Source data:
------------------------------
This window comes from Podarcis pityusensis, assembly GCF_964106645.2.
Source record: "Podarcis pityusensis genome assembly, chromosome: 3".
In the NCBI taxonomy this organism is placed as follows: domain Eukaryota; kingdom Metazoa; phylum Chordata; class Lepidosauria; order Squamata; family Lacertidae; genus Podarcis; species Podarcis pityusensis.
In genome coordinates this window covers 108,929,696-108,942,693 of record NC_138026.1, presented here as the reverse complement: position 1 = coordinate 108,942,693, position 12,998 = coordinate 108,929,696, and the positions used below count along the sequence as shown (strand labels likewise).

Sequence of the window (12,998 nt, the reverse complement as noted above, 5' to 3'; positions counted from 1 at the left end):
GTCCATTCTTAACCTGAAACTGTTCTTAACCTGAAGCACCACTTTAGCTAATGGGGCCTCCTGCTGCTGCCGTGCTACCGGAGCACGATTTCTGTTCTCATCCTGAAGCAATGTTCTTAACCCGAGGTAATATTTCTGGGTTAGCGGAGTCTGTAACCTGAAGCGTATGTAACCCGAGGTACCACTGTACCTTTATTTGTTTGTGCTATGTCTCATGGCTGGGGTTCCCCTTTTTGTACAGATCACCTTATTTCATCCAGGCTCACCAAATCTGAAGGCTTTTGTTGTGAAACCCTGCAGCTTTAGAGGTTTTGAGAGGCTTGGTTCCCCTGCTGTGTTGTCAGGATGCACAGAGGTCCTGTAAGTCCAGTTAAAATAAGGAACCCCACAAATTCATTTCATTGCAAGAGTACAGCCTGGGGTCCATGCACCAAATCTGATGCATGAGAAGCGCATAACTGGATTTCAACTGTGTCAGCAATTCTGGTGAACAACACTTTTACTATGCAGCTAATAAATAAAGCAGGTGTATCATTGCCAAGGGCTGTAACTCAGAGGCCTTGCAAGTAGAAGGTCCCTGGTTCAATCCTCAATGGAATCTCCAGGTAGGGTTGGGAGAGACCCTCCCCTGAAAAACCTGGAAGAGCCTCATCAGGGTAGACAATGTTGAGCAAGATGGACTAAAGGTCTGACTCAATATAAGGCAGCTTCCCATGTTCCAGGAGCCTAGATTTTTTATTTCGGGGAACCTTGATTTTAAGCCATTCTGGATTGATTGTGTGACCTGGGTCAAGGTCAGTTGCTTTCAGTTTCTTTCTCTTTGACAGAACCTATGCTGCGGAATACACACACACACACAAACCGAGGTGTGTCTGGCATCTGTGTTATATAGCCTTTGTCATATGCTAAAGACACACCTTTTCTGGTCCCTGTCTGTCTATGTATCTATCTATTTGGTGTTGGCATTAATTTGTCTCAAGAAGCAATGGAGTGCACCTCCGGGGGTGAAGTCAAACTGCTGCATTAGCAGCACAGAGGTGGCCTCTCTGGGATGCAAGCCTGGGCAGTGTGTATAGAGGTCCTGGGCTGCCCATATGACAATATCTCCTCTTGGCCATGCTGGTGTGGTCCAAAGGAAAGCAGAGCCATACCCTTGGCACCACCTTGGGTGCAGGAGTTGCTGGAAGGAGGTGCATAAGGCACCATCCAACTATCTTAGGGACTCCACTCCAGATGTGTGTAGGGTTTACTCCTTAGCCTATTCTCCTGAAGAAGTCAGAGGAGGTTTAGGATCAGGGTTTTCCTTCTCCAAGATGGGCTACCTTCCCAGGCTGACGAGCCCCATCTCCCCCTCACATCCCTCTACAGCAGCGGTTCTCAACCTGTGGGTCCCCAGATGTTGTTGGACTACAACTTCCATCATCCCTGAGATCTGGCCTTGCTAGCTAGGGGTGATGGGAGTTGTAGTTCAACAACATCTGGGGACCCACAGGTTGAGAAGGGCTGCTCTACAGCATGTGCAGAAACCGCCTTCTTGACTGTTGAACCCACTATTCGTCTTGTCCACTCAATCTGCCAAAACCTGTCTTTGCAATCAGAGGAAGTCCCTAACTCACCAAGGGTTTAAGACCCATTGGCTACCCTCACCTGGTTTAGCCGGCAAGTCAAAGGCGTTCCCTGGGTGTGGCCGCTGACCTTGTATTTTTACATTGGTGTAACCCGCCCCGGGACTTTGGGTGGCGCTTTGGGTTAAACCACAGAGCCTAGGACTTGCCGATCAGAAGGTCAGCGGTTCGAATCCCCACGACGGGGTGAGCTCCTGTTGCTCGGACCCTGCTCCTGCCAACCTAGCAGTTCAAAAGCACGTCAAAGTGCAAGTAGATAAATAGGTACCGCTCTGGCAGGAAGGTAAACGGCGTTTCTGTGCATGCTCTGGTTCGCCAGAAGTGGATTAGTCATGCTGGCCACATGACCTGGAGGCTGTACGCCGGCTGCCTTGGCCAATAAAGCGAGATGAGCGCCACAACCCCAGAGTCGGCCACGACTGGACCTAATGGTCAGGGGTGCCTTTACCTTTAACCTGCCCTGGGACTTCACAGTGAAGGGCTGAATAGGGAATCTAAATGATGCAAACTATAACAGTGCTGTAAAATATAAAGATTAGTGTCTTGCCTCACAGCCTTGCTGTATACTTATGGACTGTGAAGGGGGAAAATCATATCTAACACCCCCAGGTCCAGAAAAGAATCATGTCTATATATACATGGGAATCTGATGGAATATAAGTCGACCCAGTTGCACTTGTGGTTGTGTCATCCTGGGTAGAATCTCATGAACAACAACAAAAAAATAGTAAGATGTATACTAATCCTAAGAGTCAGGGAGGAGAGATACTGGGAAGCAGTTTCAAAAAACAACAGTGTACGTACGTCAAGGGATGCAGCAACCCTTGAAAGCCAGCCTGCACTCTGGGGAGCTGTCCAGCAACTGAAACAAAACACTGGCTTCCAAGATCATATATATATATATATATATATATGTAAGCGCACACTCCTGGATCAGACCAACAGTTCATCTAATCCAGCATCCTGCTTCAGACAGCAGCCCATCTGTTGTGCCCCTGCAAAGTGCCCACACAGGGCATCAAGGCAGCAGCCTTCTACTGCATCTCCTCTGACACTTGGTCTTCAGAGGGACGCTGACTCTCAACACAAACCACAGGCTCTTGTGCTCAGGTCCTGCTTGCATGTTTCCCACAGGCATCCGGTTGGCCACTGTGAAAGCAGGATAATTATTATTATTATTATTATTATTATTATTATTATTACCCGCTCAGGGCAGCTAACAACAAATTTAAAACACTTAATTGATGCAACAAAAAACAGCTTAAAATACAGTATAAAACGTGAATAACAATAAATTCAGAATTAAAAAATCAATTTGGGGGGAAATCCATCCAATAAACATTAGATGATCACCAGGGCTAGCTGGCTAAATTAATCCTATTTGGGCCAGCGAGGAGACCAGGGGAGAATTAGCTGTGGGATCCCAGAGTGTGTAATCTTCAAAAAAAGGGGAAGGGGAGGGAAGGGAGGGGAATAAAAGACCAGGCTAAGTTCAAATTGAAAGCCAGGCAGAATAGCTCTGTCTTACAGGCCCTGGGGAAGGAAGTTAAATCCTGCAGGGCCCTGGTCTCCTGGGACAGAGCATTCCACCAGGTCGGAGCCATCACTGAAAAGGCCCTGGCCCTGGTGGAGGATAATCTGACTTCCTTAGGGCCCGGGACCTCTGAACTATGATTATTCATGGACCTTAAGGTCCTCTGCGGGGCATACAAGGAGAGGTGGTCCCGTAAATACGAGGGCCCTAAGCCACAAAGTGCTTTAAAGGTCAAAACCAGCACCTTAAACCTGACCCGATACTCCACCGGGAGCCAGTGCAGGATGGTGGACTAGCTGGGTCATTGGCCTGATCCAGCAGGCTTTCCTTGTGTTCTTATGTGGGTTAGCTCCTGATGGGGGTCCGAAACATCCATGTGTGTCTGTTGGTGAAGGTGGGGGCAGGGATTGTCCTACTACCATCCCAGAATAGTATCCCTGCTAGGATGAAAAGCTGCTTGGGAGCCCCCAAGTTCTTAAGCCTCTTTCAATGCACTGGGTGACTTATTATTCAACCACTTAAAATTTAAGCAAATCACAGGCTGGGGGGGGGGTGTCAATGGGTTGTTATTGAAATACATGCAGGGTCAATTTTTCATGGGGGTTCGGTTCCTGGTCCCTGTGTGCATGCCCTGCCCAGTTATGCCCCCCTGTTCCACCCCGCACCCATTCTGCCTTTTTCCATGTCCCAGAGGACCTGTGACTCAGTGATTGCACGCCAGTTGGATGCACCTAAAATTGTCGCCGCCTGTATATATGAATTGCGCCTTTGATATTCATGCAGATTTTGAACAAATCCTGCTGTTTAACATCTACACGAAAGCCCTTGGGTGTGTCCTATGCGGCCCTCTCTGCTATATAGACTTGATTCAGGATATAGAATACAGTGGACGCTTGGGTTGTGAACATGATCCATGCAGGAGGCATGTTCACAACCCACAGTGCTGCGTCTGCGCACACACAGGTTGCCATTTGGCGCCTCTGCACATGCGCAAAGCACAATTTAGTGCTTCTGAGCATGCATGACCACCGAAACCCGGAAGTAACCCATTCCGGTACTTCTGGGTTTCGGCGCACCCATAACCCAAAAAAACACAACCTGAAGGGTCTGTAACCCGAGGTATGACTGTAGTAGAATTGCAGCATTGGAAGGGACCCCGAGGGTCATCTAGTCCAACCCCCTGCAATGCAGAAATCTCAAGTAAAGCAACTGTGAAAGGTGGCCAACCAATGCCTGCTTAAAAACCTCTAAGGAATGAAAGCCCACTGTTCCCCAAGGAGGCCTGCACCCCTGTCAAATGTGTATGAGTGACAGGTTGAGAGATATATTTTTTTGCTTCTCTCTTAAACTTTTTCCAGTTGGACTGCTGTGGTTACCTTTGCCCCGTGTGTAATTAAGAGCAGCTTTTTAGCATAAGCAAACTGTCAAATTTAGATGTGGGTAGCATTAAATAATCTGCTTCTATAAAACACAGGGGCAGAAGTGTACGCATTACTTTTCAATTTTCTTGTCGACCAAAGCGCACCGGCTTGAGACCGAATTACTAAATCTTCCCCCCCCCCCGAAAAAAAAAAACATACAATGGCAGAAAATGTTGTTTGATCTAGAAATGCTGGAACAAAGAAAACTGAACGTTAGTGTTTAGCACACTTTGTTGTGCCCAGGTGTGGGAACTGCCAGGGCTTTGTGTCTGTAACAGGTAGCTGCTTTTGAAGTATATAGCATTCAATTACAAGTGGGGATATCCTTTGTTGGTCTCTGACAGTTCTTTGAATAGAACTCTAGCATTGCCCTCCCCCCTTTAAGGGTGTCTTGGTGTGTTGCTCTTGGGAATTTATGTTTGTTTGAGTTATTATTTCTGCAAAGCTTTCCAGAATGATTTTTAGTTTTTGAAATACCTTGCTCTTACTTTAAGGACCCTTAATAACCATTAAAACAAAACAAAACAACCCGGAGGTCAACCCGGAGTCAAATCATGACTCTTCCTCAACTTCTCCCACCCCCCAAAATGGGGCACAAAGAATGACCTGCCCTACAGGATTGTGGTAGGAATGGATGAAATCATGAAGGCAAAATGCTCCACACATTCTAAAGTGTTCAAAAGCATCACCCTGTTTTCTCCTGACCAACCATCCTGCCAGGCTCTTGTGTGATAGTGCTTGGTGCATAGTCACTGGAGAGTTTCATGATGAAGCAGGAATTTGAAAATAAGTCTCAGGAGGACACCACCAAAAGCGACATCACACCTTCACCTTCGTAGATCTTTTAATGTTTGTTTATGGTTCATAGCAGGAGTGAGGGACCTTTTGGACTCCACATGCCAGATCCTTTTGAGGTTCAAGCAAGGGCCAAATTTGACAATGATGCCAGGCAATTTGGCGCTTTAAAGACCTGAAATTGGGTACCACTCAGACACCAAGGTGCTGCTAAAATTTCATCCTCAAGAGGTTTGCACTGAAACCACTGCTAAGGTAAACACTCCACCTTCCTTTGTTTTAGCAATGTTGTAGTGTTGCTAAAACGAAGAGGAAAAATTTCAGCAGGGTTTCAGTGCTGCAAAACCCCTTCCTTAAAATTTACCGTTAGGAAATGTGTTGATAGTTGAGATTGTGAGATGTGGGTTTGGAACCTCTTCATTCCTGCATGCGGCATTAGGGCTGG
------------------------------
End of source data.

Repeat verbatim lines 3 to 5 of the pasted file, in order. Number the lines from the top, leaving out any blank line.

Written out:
In the NCBI taxonomy this organism is placed as follows: domain Eukaryota; kingdom Metazoa; phylum Chordata; class Lepidosauria; order Squamata; family Lacertidae; genus Podarcis; species Podarcis pityusensis.
In genome coordinates this window covers 108,929,696-108,942,693 of record NC_138026.1, presented here as the reverse complement: position 1 = coordinate 108,942,693, position 12,998 = coordinate 108,929,696, and the positions used below count along the sequence as shown (strand labels likewise).

Sequence of the window (12,998 nt, the reverse complement as noted above, 5' to 3'; positions counted from 1 at the left end):